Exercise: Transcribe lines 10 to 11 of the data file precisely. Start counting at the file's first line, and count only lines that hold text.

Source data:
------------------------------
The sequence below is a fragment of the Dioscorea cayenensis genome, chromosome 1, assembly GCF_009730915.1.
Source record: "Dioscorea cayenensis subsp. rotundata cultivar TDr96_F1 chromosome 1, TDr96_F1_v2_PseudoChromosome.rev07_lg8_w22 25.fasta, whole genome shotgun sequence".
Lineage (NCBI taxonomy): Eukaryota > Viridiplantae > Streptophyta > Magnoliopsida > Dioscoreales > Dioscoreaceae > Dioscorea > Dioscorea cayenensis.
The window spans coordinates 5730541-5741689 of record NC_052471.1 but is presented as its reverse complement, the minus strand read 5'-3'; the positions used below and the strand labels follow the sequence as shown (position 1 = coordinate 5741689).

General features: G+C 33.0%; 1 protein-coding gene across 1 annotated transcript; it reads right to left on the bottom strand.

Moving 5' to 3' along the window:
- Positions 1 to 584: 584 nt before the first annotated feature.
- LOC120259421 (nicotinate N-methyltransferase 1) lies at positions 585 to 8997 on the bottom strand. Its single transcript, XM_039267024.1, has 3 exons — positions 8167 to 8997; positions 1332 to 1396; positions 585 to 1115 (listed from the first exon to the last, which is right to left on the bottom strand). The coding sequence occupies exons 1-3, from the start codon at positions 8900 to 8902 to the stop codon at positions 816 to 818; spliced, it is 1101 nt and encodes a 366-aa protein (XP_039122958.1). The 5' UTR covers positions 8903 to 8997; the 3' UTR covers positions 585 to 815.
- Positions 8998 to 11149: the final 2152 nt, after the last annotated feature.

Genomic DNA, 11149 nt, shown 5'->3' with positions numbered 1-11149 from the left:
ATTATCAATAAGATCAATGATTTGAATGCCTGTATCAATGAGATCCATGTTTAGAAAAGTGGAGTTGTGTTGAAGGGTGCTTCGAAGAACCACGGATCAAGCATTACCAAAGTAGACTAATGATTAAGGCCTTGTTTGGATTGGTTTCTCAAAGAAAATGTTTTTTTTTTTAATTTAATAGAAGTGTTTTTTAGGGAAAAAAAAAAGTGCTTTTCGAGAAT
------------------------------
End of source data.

Genomic DNA, 11149 nt, shown 5'->3' with positions numbered 1-11149 from the left:
ATTATCAATAAGATCAATGATTTGAATGCCTGTATCAATGAGATCCATGTTTAGAAAAGTGGAGTTGTGTTGAAGGGTGCTTCGAAGAACCACGGATCAAGCATTACCAAAGTAGACTAATGATTAAGGCCTTGTTTGGATTGGTTTCTCAAAGAAAATGTTTTTTTTTTTAATTTAATAGAAGTGTTTTTTAGGGAAAAAAAAAAGTGCTTTTCGAGAAT